The Warriors beat the Jazz on Monday. Utah played reasonably well, but Golden State is 19-0 for a reason.
Though it was an entertaining game, the biggest drama occurred afterward.
Ben Dowsett of Salt City Hoops and Basketball Insiders:
Carter Williams of the Deseret News refuted Dowsett’s account:
But Dowsett held his ground:
At least on the TV-tweet anecdote:
Rudy Gobert saw the tweets:
But the Warriors ESPECIALLY saw the tweets.
Draymond Green chimed in:
So did Curry:
And Andrew Bogut:
Green expanded on a radio interview, as transcribed by CSN Bay Area:
“Looking at my Twitter blowing up, you had credible websites and credible publications tweeting that we were disrespecting them (the Jazz). And if you watched any of our interviews, we gave them all the credit in the world,” Green said. “They deserved it. Number one — don’t tweet out what we are doing in our locker room if you aren’t interviewing us. That’s number one. Number two — don’t lie and try to make it out like we are doing something that we’re not.”
There are a lot of layers to this.
1. I found Dowsett – good writer overall – to be a little sanctimonious with his surprise. The Jazz, even after their strong second half last season, are just 8-8. There’s little surprising about another team, especially one as successful as Golden State, not rushing to praise them.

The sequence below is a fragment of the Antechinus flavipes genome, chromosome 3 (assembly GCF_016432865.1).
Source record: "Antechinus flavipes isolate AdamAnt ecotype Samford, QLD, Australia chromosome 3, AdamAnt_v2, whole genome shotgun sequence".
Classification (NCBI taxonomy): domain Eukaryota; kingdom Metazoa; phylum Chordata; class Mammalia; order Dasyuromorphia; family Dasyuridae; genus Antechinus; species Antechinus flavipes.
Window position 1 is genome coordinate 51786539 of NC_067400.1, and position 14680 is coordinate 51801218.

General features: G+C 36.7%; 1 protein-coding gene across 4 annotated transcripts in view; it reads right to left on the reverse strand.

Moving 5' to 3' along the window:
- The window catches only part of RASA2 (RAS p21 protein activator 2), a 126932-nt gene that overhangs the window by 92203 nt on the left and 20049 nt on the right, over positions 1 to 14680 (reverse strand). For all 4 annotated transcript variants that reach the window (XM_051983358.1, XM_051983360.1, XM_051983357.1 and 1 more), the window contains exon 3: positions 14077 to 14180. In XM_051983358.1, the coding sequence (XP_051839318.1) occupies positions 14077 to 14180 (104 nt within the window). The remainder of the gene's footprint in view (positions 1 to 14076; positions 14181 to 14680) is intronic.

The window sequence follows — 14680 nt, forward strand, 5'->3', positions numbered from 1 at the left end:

2. That said, there’s nothing wrong with Dowsett tweeting the TV-tweet anecdote if he’s certain it’s accurate. What happens in a locker room while the media is present is not off the record. Players should realize that and act accordingly.
3. I’m always leery of writing about moments like that, because it’s so difficult to be certain I understand the context. Another reporter questioning Dowsett’s re-telling raises questions. So does Dowsett’s admission that he mischaracterized Curry’s laughter. As does Green’s denial. Green and Curry are around each other so much. A reporter swooping in might not fully understand their communication.
4. There is an upside to Dowsett revealing what Green said. The best writers show, don’t tell. It’s easy to say the Warriors didn’t respect the Jazz. It’s more effective to show how the Warriors didn’t respect the Jazz, and this anecdote does that. It sets a memorable scene, one readers will remember.
5 There’s also a downside to Dowsett sharing this story – even if he’s absolutely certain it’s accurate. Players dislike having their locker-room conversations made public. Many reporters would keep that moment to themselves in order to preserve relationships and prevent controversy. But make no mistake: Dowsett’s choice was strategic, not ethical. He had every right to share what he saw and heard if it’s accurate, which he maintains it s.
6. The idea that the Jazz are playing like champions is laughable.